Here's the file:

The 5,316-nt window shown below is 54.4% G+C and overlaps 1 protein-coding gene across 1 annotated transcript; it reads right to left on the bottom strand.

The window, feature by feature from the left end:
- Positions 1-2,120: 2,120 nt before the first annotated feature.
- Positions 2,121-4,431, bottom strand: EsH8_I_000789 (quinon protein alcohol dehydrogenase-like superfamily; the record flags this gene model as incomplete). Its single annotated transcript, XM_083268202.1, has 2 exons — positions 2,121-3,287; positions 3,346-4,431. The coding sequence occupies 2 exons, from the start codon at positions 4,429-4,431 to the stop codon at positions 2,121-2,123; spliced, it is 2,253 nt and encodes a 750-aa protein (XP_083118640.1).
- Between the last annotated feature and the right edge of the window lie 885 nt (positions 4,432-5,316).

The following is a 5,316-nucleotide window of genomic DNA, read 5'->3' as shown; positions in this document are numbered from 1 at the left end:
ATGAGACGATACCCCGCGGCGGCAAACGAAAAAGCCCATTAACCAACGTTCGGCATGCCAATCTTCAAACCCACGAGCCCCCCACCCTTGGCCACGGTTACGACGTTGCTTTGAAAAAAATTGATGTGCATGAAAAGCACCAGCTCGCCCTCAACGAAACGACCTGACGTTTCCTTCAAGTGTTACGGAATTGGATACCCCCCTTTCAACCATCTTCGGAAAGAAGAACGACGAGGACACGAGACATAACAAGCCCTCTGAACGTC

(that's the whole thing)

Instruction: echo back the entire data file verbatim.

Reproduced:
The 5,316-nt window shown below is 54.4% G+C and overlaps 1 protein-coding gene across 1 annotated transcript; it reads right to left on the bottom strand.

The window, feature by feature from the left end:
- Positions 1-2,120: 2,120 nt before the first annotated feature.
- Positions 2,121-4,431, bottom strand: EsH8_I_000789 (quinon protein alcohol dehydrogenase-like superfamily; the record flags this gene model as incomplete). Its single annotated transcript, XM_083268202.1, has 2 exons — positions 2,121-3,287; positions 3,346-4,431. The coding sequence occupies 2 exons, from the start codon at positions 4,429-4,431 to the stop codon at positions 2,121-2,123; spliced, it is 2,253 nt and encodes a 750-aa protein (XP_083118640.1).
- Between the last annotated feature and the right edge of the window lie 885 nt (positions 4,432-5,316).

The following is a 5,316-nucleotide window of genomic DNA, read 5'->3' as shown; positions in this document are numbered from 1 at the left end:
ATGAGACGATACCCCGCGGCGGCAAACGAAAAAGCCCATTAACCAACGTTCGGCATGCCAATCTTCAAACCCACGAGCCCCCCACCCTTGGCCACGGTTACGACGTTGCTTTGAAAAAAATTGATGTGCATGAAAAGCACCAGCTCGCCCTCAACGAAACGACCTGACGTTTCCTTCAAGTGTTACGGAATTGGATACCCCCCTTTCAACCATCTTCGGAAAGAAGAACGACGAGGACACGAGACATAACAAGCCCTCTGAACGTC